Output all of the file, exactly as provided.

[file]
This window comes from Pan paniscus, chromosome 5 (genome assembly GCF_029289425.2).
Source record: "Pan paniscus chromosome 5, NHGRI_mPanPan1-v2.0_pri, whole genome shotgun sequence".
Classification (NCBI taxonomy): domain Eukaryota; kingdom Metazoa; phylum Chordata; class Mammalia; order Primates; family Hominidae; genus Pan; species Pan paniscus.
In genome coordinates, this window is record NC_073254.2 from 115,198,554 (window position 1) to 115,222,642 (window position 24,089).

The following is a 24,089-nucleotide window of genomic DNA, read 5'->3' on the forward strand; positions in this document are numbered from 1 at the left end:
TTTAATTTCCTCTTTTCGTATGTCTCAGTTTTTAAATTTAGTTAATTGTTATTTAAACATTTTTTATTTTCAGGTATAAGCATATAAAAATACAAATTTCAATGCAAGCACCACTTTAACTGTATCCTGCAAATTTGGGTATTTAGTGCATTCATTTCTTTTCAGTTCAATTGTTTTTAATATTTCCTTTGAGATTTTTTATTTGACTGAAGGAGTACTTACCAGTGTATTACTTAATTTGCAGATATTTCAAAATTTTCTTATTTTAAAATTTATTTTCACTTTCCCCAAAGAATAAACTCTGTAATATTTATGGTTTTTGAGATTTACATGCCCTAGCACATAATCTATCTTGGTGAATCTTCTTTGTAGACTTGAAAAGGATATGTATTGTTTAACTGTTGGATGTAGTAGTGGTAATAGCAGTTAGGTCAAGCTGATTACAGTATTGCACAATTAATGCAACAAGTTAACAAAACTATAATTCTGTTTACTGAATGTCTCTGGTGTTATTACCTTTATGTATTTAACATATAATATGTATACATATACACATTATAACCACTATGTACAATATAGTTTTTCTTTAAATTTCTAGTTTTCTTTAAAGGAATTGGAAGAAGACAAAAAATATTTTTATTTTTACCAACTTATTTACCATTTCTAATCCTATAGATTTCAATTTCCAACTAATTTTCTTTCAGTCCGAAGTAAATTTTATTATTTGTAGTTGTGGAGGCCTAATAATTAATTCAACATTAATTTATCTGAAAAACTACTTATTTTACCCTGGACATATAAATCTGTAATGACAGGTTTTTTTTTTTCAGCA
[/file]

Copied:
This window comes from Pan paniscus, chromosome 5 (genome assembly GCF_029289425.2).
Source record: "Pan paniscus chromosome 5, NHGRI_mPanPan1-v2.0_pri, whole genome shotgun sequence".
Classification (NCBI taxonomy): domain Eukaryota; kingdom Metazoa; phylum Chordata; class Mammalia; order Primates; family Hominidae; genus Pan; species Pan paniscus.
In genome coordinates, this window is record NC_073254.2 from 115,198,554 (window position 1) to 115,222,642 (window position 24,089).

The following is a 24,089-nucleotide window of genomic DNA, read 5'->3' on the forward strand; positions in this document are numbered from 1 at the left end:
TTTAATTTCCTCTTTTCGTATGTCTCAGTTTTTAAATTTAGTTAATTGTTATTTAAACATTTTTTATTTTCAGGTATAAGCATATAAAAATACAAATTTCAATGCAAGCACCACTTTAACTGTATCCTGCAAATTTGGGTATTTAGTGCATTCATTTCTTTTCAGTTCAATTGTTTTTAATATTTCCTTTGAGATTTTTTATTTGACTGAAGGAGTACTTACCAGTGTATTACTTAATTTGCAGATATTTCAAAATTTTCTTATTTTAAAATTTATTTTCACTTTCCCCAAAGAATAAACTCTGTAATATTTATGGTTTTTGAGATTTACATGCCCTAGCACATAATCTATCTTGGTGAATCTTCTTTGTAGACTTGAAAAGGATATGTATTGTTTAACTGTTGGATGTAGTAGTGGTAATAGCAGTTAGGTCAAGCTGATTACAGTATTGCACAATTAATGCAACAAGTTAACAAAACTATAATTCTGTTTACTGAATGTCTCTGGTGTTATTACCTTTATGTATTTAACATATAATATGTATACATATACACATTATAACCACTATGTACAATATAGTTTTTCTTTAAATTTCTAGTTTTCTTTAAAGGAATTGGAAGAAGACAAAAAATATTTTTATTTTTACCAACTTATTTACCATTTCTAATCCTATAGATTTCAATTTCCAACTAATTTTCTTTCAGTCCGAAGTAAATTTTATTATTTGTAGTTGTGGAGGCCTAATAATTAATTCAACATTAATTTATCTGAAAAACTACTTATTTTACCCTGGACATATAAATCTGTAATGACAGGTTTTTTTTTTTCAGCA